- The Washington Times - Wednesday, January 2, 2002

In his latest videotape, a grim and gaunt Osama bin Laden frankly admits to supporting terrorism but terms the slaughter of innocent Americans a "blessed terrorism."
And he contrasts that with the deaths of civilians in Afghanistan as a consequence of "evil" U.S. efforts to smash his al Qaeda network and the Taliban regime that was its host. In other words, according to bin Laden, there is good terrorism and bad terrorism, and the only difference is the purpose behind it.
Unfortunately, bin Laden is not alone in making such an argument. Even some people who forthrightly condemn the September 11 attacks and not just in the Muslim world subscribe to the idea that one man's terrorist is another's freedom fighter. They point out, for example, that nearly every nation and people have resorted to the use of terror at one time or another in pursuit of their interests and sometimes for very good causes. Isn't terror just another tactic that everyone deploys in war?
We understand these arguments and appreciate that they carry genuine intellectual force. Yet we also are convinced that they are dangerously wrong. Indeed, we submit that it was precisely such rationalizations that made the attacks of September 11 possible in the first place.
The men who murdered executives, cooks, tourists, cops, firemen, rescue workers, flight attendants, secretaries and a host of other blameless people just going about their lives didn't wake up one morning and decide that one dead American was as good as any other.
They had absorbed this idea over time, from an intellectual climate that promoted it. They had heard the word "terrorism" applied to all manner of violence between sworn enemies. They'd almost certainly learned that "state terrorism" was any military or police action that checked their political aspirations.
They'd heard apparently respected writers and intellectuals argue that killing Israeli civilians, for example, was justified because Zionist society is a military society. And because they resented America's influence in the world and opposed certain U.S. policies, it was no great leap for them to persuade themselves, as bin Laden put it in a previous videotape, that "the Twin Towers were legitimate targets" because "they were supporting U.S. economic power."
It is time to tell the truth about terror. Terrorism is not just a way to describe a revolutionary movement we dislike or violence aimed at our allies and friends. Not every revolutionary is a terrorist, and not every terrorist is a revolutionary.
Terrorism is a very specific type of violence. It is the deliberate killing of innocent civilians in the name of a political cause. George Washington was a revolutionary, but he was no terrorist. Osama bin Laden is both.
In its war against Afghanistan-based terrorists and those who support them, the United States has made extraordinary efforts to spare innocent civilians. Nor have U.S. agents slit the throats of bin Laden's relatives or fellow countrymen though that would certainly send a message. Instead, American fighting men and women have been careful to distinguish between soldiers and noncombatants.
This moral distinction is not a recent invention. It is not an idea cooked up by powerful countries to undermine political movements they are trying to suppress. To the contrary, it boasts an ancient and venerable history, and was developed over hundreds of years as a way of protecting the powerless.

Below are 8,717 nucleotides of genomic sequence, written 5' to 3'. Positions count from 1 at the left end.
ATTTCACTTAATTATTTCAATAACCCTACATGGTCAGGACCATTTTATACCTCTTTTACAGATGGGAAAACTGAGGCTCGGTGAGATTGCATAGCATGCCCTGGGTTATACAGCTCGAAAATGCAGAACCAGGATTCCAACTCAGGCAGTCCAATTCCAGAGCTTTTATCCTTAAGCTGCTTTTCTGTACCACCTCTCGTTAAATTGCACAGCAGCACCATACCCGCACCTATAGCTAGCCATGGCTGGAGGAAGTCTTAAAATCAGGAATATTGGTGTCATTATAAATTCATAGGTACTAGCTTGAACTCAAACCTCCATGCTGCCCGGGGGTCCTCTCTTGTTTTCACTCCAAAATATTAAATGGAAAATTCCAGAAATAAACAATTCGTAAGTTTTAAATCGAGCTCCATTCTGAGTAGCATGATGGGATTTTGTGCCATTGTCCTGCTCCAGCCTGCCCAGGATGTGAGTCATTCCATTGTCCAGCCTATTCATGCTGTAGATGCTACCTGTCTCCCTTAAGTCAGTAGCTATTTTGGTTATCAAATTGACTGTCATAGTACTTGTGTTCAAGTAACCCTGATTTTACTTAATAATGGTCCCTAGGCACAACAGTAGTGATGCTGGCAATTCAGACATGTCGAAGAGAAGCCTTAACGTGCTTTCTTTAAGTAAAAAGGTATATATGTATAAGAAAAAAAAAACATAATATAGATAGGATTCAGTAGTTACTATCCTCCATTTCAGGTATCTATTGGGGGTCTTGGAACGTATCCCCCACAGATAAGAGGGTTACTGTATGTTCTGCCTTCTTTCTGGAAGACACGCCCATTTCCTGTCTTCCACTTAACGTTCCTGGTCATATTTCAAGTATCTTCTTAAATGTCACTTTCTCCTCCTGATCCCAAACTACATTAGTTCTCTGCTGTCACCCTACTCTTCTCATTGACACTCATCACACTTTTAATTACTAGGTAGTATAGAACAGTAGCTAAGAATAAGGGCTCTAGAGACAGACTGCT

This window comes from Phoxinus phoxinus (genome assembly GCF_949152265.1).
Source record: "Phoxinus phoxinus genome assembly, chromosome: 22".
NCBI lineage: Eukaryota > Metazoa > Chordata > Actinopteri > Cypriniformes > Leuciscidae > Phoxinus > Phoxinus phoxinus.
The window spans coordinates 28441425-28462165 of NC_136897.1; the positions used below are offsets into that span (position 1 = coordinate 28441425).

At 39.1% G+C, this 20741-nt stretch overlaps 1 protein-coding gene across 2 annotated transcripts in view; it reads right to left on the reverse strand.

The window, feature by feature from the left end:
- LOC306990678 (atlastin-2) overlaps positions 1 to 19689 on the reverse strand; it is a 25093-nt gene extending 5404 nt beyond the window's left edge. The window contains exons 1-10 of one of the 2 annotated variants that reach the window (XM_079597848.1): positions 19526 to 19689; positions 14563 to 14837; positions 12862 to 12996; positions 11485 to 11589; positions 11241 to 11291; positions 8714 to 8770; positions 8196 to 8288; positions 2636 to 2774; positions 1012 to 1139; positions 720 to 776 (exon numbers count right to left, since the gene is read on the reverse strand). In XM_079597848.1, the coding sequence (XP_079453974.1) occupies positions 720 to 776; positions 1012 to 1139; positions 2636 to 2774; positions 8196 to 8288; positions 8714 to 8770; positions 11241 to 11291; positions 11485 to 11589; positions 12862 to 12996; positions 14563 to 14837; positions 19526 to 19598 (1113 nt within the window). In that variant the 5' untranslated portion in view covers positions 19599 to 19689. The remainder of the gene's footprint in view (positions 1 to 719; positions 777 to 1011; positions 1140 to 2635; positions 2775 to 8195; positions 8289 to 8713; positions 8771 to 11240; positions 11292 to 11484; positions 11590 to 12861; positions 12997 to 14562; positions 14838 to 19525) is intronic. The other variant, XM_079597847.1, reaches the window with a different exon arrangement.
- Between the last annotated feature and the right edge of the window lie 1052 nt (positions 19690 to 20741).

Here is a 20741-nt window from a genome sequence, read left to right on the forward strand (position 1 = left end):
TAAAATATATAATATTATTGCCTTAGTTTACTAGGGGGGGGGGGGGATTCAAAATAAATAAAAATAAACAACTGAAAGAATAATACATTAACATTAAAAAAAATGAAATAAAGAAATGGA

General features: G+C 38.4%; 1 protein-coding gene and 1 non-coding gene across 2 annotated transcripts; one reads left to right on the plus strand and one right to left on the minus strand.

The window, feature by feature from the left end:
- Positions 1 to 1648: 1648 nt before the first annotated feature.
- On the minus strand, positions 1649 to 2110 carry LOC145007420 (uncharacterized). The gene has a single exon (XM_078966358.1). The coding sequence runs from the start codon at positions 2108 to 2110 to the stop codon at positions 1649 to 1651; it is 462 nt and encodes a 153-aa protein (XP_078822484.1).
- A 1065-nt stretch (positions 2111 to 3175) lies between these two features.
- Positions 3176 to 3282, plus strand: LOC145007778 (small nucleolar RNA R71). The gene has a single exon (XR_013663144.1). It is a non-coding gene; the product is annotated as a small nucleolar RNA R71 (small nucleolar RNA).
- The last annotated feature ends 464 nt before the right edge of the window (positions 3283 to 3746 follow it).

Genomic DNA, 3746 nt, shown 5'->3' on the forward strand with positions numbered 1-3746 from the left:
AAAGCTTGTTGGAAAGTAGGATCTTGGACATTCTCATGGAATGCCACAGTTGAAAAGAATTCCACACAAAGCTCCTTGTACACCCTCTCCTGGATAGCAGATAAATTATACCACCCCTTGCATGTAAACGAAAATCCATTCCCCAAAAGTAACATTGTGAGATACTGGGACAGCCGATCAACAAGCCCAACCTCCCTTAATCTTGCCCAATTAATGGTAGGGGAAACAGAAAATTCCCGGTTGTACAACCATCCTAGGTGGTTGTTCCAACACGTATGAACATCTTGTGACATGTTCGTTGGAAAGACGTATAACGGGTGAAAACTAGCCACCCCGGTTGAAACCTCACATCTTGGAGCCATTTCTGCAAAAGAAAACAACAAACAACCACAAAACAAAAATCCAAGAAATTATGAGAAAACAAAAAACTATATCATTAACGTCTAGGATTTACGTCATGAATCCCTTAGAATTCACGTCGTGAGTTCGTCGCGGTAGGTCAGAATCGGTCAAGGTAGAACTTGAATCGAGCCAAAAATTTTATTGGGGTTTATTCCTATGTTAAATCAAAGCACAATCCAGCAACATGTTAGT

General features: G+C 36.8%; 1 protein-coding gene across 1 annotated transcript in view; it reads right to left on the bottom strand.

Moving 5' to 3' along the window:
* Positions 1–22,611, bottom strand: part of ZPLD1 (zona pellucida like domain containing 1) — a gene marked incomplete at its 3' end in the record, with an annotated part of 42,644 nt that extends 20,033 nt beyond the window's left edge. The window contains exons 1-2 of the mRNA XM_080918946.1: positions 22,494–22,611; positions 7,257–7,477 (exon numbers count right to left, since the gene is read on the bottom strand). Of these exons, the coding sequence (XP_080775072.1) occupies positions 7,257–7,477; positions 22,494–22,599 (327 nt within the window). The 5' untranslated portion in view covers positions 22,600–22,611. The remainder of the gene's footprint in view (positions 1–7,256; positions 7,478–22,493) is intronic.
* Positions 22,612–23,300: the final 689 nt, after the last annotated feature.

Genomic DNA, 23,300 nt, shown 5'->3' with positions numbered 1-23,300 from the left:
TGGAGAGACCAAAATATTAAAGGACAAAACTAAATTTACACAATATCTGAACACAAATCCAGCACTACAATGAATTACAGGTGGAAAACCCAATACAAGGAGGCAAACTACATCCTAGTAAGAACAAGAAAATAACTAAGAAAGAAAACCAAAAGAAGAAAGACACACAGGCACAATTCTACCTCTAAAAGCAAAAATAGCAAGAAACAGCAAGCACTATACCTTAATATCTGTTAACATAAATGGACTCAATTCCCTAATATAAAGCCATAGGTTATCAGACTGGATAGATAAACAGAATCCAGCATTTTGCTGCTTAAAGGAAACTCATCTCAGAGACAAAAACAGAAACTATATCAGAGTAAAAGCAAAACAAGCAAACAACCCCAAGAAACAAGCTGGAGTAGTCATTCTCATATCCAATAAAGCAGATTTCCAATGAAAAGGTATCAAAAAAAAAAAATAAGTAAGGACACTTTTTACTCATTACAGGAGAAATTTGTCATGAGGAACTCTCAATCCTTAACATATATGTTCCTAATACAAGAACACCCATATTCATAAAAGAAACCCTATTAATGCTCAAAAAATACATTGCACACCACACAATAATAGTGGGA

As early as the Middle Ages, knights were supposed to spare a long list of noncombatants: women, children, the elderly, the infirm, members of religious orders. And since the need to protect noncombatants from wholesale massacre grew even more urgent with the Industrial Revolution, the result was a series of international agreements spelling out the importance of civilian immunity.
Now the stakes are greater still. Today's terrorists potentially have at their disposal weapons of mass destruction. Thousands of unarmed civilians were murdered on September 11. In the future, millions of innocent lives will be at risk from fanatics who profess to see no moral difference between killing a child in a stroller and a soldier in a tank.
It is time for the civilized world to stop indulging arguments, however sleek and sophisticated, that seek to justify a form of warfare whose very purpose is to wreak indiscriminate slaughter on the unarmed and defenseless.
To those who say terrorism is too much a habit of armed conflict to be eradicated, we say there is no choice. Slavery once seemed like a permanent fixture of human affairs as well, but in one of the great achievements of history, resolute men and women abolished it over much of the world in a mere matter of decades.
Unfortunately, we may not have that much time today. So long as terrorists enjoy safe harbor anywhere in the world, they will pursue ever-more-deadly dreams. They will consider the attacks of September 11 as a prelude to more spectacular strikes against America and other despised democracies. In such a world, a "good" terrorist is indeed an obscene proposition.
It is time to expose the truth about terror, and to act forcefully upon that truth.

Rep. Eric Cantor is chairman of the Congressional Task Force on Terrorism and Unconventional Warfare. Former Sen. Frank Lautenberg is a board member of the Foundation for the Defense of Democracies, a nonprofit, nonpartisan research institute.


Copyright © 2018 The Washington Times, LLC. Click here for reprint permission.

The Washington Times Comment Policy

The Washington Times welcomes your comments on Spot.im, our third-party provider. Please read our Comment Policy before commenting.

 

Click to Read More and View Comments

Click to Hide